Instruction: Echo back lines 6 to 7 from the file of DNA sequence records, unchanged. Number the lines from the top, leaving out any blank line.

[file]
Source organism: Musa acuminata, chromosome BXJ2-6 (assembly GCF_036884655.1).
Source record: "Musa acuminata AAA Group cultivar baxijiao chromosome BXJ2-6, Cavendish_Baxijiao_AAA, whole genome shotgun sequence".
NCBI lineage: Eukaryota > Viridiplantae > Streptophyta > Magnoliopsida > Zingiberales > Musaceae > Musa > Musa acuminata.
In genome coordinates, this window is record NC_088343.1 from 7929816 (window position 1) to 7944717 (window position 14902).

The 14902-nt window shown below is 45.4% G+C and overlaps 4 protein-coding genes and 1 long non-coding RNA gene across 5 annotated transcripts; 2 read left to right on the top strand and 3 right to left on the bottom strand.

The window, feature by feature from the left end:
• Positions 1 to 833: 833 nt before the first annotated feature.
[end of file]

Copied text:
The window, feature by feature from the left end:
• Positions 1 to 833: 833 nt before the first annotated feature.